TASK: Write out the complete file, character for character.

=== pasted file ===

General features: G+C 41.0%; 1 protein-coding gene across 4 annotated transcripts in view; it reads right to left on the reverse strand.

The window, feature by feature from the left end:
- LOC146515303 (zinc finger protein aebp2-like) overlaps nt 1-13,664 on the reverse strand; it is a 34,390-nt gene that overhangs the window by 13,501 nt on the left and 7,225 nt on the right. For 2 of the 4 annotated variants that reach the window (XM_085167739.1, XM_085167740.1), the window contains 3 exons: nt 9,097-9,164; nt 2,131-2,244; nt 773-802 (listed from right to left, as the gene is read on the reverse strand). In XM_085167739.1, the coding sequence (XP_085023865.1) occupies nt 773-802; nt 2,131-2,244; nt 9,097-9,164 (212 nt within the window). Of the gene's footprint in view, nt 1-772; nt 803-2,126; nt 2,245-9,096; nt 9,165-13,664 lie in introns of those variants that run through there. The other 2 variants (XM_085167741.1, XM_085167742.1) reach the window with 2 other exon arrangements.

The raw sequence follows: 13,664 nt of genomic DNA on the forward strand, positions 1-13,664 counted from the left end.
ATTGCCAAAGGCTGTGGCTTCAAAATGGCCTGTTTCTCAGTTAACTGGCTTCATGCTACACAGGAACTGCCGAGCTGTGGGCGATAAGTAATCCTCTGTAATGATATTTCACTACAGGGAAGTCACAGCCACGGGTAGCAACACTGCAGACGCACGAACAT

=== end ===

General features: G+C 41.0%; 1 protein-coding gene across 4 annotated transcripts in view; it reads right to left on the reverse strand.

The window, feature by feature from the left end:
- LOC146515303 (zinc finger protein aebp2-like) overlaps nt 1-13,664 on the reverse strand; it is a 34,390-nt gene that overhangs the window by 13,501 nt on the left and 7,225 nt on the right. For 2 of the 4 annotated variants that reach the window (XM_085167739.1, XM_085167740.1), the window contains 3 exons: nt 9,097-9,164; nt 2,131-2,244; nt 773-802 (listed from right to left, as the gene is read on the reverse strand). In XM_085167739.1, the coding sequence (XP_085023865.1) occupies nt 773-802; nt 2,131-2,244; nt 9,097-9,164 (212 nt within the window). Of the gene's footprint in view, nt 1-772; nt 803-2,126; nt 2,245-9,096; nt 9,165-13,664 lie in introns of those variants that run through there. The other 2 variants (XM_085167741.1, XM_085167742.1) reach the window with 2 other exon arrangements.

The raw sequence follows: 13,664 nt of genomic DNA on the forward strand, positions 1-13,664 counted from the left end.
ATTGCCAAAGGCTGTGGCTTCAAAATGGCCTGTTTCTCAGTTAACTGGCTTCATGCTACACAGGAACTGCCGAGCTGTGGGCGATAAGTAATCCTCTGTAATGATATTTCACTACAGGGAAGTCACAGCCACGGGTAGCAACACTGCAGACGCACGAACAT